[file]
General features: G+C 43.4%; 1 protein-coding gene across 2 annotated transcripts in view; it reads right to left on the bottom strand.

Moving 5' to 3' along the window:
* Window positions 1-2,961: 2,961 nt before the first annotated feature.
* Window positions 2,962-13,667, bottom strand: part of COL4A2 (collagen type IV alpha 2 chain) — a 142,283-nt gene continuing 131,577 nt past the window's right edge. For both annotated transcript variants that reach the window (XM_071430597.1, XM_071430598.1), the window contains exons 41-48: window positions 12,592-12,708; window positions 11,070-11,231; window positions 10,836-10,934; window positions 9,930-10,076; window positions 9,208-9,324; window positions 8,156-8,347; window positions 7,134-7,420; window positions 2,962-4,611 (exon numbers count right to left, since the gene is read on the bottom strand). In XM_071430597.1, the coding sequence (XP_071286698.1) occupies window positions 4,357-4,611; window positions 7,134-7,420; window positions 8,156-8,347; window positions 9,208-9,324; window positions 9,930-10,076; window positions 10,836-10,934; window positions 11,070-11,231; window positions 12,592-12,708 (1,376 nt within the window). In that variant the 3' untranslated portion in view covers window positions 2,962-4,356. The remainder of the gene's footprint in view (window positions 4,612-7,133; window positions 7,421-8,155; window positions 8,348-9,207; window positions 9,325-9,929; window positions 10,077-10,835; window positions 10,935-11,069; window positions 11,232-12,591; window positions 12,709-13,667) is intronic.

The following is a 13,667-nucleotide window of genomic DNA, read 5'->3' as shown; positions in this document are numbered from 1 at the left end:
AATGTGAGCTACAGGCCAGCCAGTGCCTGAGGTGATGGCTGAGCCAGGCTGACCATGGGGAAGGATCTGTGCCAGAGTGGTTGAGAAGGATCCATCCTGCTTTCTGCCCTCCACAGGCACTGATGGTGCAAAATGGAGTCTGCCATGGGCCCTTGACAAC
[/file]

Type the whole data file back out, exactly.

General features: G+C 43.4%; 1 protein-coding gene across 2 annotated transcripts in view; it reads right to left on the bottom strand.

Moving 5' to 3' along the window:
* Window positions 1-2,961: 2,961 nt before the first annotated feature.
* Window positions 2,962-13,667, bottom strand: part of COL4A2 (collagen type IV alpha 2 chain) — a 142,283-nt gene continuing 131,577 nt past the window's right edge. For both annotated transcript variants that reach the window (XM_071430597.1, XM_071430598.1), the window contains exons 41-48: window positions 12,592-12,708; window positions 11,070-11,231; window positions 10,836-10,934; window positions 9,930-10,076; window positions 9,208-9,324; window positions 8,156-8,347; window positions 7,134-7,420; window positions 2,962-4,611 (exon numbers count right to left, since the gene is read on the bottom strand). In XM_071430597.1, the coding sequence (XP_071286698.1) occupies window positions 4,357-4,611; window positions 7,134-7,420; window positions 8,156-8,347; window positions 9,208-9,324; window positions 9,930-10,076; window positions 10,836-10,934; window positions 11,070-11,231; window positions 12,592-12,708 (1,376 nt within the window). In that variant the 3' untranslated portion in view covers window positions 2,962-4,356. The remainder of the gene's footprint in view (window positions 4,612-7,133; window positions 7,421-8,155; window positions 8,348-9,207; window positions 9,325-9,929; window positions 10,077-10,835; window positions 10,935-11,069; window positions 11,232-12,591; window positions 12,709-13,667) is intronic.

The following is a 13,667-nucleotide window of genomic DNA, read 5'->3' as shown; positions in this document are numbered from 1 at the left end:
AATGTGAGCTACAGGCCAGCCAGTGCCTGAGGTGATGGCTGAGCCAGGCTGACCATGGGGAAGGATCTGTGCCAGAGTGGTTGAGAAGGATCCATCCTGCTTTCTGCCCTCCACAGGCACTGATGGTGCAAAATGGAGTCTGCCATGGGCCCTTGACAAC